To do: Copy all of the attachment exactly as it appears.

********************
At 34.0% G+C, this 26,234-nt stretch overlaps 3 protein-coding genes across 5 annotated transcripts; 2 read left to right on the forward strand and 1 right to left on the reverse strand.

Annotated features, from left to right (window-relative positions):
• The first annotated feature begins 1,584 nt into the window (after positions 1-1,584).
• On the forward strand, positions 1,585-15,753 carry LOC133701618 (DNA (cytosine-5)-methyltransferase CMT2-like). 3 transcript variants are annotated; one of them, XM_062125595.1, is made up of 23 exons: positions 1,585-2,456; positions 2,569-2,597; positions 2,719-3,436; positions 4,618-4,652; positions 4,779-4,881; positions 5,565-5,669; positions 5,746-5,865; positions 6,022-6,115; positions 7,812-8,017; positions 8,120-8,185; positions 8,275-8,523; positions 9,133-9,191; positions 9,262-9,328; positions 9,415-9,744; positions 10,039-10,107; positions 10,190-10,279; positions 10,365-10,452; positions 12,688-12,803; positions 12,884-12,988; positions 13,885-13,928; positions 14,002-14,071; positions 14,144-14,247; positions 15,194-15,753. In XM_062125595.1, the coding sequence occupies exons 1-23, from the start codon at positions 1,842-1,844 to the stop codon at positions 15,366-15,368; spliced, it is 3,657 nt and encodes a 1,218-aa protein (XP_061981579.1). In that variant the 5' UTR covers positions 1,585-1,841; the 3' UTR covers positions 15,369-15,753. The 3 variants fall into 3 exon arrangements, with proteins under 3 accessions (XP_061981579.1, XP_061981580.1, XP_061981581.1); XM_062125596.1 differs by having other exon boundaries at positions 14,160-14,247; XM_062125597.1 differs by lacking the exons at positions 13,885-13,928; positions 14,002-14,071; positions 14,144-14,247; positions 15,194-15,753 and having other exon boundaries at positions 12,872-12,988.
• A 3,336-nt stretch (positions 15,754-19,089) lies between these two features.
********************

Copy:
At 34.0% G+C, this 26,234-nt stretch overlaps 3 protein-coding genes across 5 annotated transcripts; 2 read left to right on the forward strand and 1 right to left on the reverse strand.

Annotated features, from left to right (window-relative positions):
• The first annotated feature begins 1,584 nt into the window (after positions 1-1,584).
• On the forward strand, positions 1,585-15,753 carry LOC133701618 (DNA (cytosine-5)-methyltransferase CMT2-like). 3 transcript variants are annotated; one of them, XM_062125595.1, is made up of 23 exons: positions 1,585-2,456; positions 2,569-2,597; positions 2,719-3,436; positions 4,618-4,652; positions 4,779-4,881; positions 5,565-5,669; positions 5,746-5,865; positions 6,022-6,115; positions 7,812-8,017; positions 8,120-8,185; positions 8,275-8,523; positions 9,133-9,191; positions 9,262-9,328; positions 9,415-9,744; positions 10,039-10,107; positions 10,190-10,279; positions 10,365-10,452; positions 12,688-12,803; positions 12,884-12,988; positions 13,885-13,928; positions 14,002-14,071; positions 14,144-14,247; positions 15,194-15,753. In XM_062125595.1, the coding sequence occupies exons 1-23, from the start codon at positions 1,842-1,844 to the stop codon at positions 15,366-15,368; spliced, it is 3,657 nt and encodes a 1,218-aa protein (XP_061981579.1). In that variant the 5' UTR covers positions 1,585-1,841; the 3' UTR covers positions 15,369-15,753. The 3 variants fall into 3 exon arrangements, with proteins under 3 accessions (XP_061981579.1, XP_061981580.1, XP_061981581.1); XM_062125596.1 differs by having other exon boundaries at positions 14,160-14,247; XM_062125597.1 differs by lacking the exons at positions 13,885-13,928; positions 14,002-14,071; positions 14,144-14,247; positions 15,194-15,753 and having other exon boundaries at positions 12,872-12,988.
• A 3,336-nt stretch (positions 15,754-19,089) lies between these two features.